100 Greatest Women #12 Dixie Chicks They went from being the one act everyone could agree on to the most controversial country band in history, but despite the changes in the climate surrounding them, one thing about the Dixie Chicks has always remained constant: their indisputable musical excellence. The story of the Dixie Chicks begins in Texas, with two musically talented sisters named Martie and Emily Irwin. Martie was quite adept on the fiddle as a child, and when Emily started showing interest in the instrument as well, Martie pushed her younger sister into learning different instruments instead. By their teenage years, Martie was a skilled on the fiddle, mandolin and viola, while Emily specialized in the banjo and dobro. The girls were eager to perform professionally, and in 1989, they joined up with fellow musicians Laura Lynch and Robin Lynn Macy to create a bluegrass band. Inspired by the Read More

100 Greatest Women, #13: Patty Loveless

June 17, 2008 // 42 Comments

100 Greatest Women #13 Patty Loveless “I’m a combination of Linda Ronstadt, Loretta Lynn and Ralph Stanley.” – Patty Loveless, 1989 Patty Loveless may be the last of the great mountain singers who will ever find mainstream country success, but there has always been a country-rock undercurrent to her material. Beloved by fans of pure country music, her work is deeply rooted in the mountain sounds of her native Kentucky, but her years singing rock music carried over into the studio, making her something of a progressive traditionalist. She was raised in Belcher Holler, a small Kentucky town where her father was a coal miner. He was struck by black lung disease, and the family moved to Louisville seeking medical care. Her older siblings Dotty and Roger performed in a country act they dubbed The Swingin’ Rameys, and when Dotty quit the band to get married, Roger coaxed Patty into Read More

100 Greatest Women, #14: Barbara Mandrell

June 16, 2008 // 25 Comments

100 Greatest Women #14 Barbara Mandrell Every once in a while, an artist comes along who both defies and redefines expectations. Barbara Mandrell was one of those artists. She completely transformed the notion of what a country music entertainer should be, breaking down barriers for women and raising the bar for all of those who followed her. She was a musical prodigy, already playing the accordion at age five. Her father owned a music store, so Barbara and her sisters had a myriad of musical instruments at their disposal. Barbara took full advantage of this, and began playing an assortment of core country instruments, becoming particularly adept on the banjo and the steel guitar. She also learned the saxophone. When she was just eleven, she began playing professionally. By age thirteen, her skill on the steel guitar had her playing on tour with the biggest acts of the day, including Read More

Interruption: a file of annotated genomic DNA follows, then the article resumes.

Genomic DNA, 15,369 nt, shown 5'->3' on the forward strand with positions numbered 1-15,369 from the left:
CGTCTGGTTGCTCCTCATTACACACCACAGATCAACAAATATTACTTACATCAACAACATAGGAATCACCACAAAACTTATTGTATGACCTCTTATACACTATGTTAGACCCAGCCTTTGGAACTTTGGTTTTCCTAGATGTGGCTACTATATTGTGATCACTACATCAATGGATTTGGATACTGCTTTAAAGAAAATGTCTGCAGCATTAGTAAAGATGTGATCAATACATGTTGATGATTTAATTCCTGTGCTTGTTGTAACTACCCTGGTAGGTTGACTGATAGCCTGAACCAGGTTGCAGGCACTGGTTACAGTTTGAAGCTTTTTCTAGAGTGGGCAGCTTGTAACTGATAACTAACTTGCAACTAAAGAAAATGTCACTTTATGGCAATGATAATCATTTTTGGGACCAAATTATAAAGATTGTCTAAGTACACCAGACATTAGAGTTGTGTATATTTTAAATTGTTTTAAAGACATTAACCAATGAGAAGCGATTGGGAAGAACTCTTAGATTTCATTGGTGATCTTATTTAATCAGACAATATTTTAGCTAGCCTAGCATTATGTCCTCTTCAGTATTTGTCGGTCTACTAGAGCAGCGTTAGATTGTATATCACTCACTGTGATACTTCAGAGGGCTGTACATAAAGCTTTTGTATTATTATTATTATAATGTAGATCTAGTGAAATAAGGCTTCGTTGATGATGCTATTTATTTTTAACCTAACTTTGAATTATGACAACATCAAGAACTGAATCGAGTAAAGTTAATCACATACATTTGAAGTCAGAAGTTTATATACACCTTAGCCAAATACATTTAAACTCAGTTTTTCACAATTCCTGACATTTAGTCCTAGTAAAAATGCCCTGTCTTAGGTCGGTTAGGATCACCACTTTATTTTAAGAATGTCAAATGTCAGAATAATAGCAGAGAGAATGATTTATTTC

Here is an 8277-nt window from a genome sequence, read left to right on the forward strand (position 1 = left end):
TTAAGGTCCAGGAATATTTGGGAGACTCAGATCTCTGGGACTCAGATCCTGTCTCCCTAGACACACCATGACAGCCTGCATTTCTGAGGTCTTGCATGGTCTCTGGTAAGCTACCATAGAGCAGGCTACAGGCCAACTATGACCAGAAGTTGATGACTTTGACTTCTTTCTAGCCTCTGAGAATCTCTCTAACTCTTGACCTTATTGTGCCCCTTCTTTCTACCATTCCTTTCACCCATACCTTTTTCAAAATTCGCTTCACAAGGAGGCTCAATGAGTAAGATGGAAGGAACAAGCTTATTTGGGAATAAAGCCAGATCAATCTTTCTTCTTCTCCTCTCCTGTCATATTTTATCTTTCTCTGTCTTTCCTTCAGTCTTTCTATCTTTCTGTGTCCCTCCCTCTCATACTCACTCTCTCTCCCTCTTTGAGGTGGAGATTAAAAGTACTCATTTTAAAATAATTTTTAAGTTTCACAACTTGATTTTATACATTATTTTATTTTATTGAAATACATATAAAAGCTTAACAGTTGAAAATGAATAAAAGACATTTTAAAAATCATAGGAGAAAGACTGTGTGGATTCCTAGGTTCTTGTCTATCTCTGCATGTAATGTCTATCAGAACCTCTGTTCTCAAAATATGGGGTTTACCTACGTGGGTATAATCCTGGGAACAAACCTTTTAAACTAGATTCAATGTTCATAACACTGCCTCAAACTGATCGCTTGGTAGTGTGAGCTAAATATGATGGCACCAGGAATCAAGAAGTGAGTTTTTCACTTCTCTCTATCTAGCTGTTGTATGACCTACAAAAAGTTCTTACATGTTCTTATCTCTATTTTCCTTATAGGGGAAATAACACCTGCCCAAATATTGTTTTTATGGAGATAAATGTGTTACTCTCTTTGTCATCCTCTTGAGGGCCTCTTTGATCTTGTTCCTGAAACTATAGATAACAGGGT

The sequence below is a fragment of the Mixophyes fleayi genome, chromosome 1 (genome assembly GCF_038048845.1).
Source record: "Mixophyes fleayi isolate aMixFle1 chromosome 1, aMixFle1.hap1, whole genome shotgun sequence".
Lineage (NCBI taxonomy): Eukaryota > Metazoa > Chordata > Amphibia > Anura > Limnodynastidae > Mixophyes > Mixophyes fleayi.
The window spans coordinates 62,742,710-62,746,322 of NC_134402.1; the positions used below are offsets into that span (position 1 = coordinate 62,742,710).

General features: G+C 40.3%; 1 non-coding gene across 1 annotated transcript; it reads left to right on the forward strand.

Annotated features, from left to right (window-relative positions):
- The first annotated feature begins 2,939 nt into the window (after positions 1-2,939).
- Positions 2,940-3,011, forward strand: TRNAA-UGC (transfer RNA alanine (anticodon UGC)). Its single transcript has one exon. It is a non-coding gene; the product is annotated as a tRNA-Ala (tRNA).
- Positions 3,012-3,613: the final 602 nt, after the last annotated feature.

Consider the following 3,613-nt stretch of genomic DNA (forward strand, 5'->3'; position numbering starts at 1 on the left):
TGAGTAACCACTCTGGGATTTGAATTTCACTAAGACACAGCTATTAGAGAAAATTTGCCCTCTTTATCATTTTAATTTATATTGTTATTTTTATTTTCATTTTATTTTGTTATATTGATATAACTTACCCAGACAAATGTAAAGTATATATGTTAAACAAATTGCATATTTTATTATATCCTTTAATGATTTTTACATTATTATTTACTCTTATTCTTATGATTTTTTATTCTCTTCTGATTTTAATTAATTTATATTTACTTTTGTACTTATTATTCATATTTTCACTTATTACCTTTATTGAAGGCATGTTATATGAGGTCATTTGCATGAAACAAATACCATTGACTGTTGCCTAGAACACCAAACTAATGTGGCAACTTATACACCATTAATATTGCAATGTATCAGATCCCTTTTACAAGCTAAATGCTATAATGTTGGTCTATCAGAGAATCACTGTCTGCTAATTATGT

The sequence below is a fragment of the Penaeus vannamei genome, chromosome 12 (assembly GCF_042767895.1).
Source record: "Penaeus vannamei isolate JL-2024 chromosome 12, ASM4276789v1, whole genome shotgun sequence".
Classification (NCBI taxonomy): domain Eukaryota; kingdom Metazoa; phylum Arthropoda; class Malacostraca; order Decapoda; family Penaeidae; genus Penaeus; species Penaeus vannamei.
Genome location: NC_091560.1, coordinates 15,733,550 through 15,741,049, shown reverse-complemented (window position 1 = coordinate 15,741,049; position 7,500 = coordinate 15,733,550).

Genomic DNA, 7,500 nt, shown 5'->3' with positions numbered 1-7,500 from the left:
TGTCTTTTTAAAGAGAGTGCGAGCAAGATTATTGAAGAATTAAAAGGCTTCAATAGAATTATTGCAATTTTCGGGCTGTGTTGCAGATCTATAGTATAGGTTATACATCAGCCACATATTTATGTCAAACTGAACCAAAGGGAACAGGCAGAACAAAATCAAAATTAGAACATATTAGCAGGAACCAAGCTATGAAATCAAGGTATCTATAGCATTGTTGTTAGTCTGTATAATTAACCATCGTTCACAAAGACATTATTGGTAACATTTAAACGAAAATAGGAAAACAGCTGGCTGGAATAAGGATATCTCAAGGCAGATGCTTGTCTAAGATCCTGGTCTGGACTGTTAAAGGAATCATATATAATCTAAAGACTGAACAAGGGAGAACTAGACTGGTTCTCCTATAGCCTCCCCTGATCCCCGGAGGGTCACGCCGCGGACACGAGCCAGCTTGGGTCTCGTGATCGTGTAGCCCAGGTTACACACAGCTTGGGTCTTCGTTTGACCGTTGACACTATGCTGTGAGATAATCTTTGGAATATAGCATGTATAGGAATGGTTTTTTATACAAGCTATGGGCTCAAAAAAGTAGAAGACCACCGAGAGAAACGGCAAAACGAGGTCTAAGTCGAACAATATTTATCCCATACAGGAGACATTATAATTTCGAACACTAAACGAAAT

100 Greatest Women, #15: Tanya Tucker

June 15, 2008 // 11 Comments

100 Greatest Women #15 Tanya Tucker She was barely a teenager when she first appeared on the country music scene, but her voice had a tortured wisdom far beyond her years. Her early singles were dark and brooding slices of Southern Gothic, but over time she would mellow into one of the most consistently successful female country artists of all-time, with a span of hits stretching over three decades. As a young child, Tucker was surrounded by music. Her older sister LaCosta was an aspiring country singer, and by the time Tanya turned eight, she had embraced the same dream. Her father Bo drove her across the West and Southwest, looking for opportunities for his youngest child and taking construction jobs wherever he could find them. She auditioned for a film in Utah, earning a small part, and sang at the Arizona State fair. In 1969, she was discovered by Read More

100 Greatest Women, #16: Shania Twain

June 14, 2008 // 110 Comments

100 Greatest Women #16 Shania Twain The biggest-selling female country artist in history, Shania Twain achieved success on a worldwide scale that had never been seen before in country music, and hasn’t been seen since, either. Her stunning visual image made her an icon, but it was her songwriting that made her a superstar, bringing a female empowerment message that essentially ended the long tradition of heartbreak queens in country music. She started out in her native Canada, raised in Timmins, Ontario. Her given name was Eilleen Regina Edwards, and she was adopted at the age of two by her mother’s second husband, Jerry Twain. Her mom noticed Eilleen’s gifts at an early age, and by the age of ten, she was being pulled out of bed in the middle of the night to perform country songs at the local bars. Because of her age, she could only sing in Read More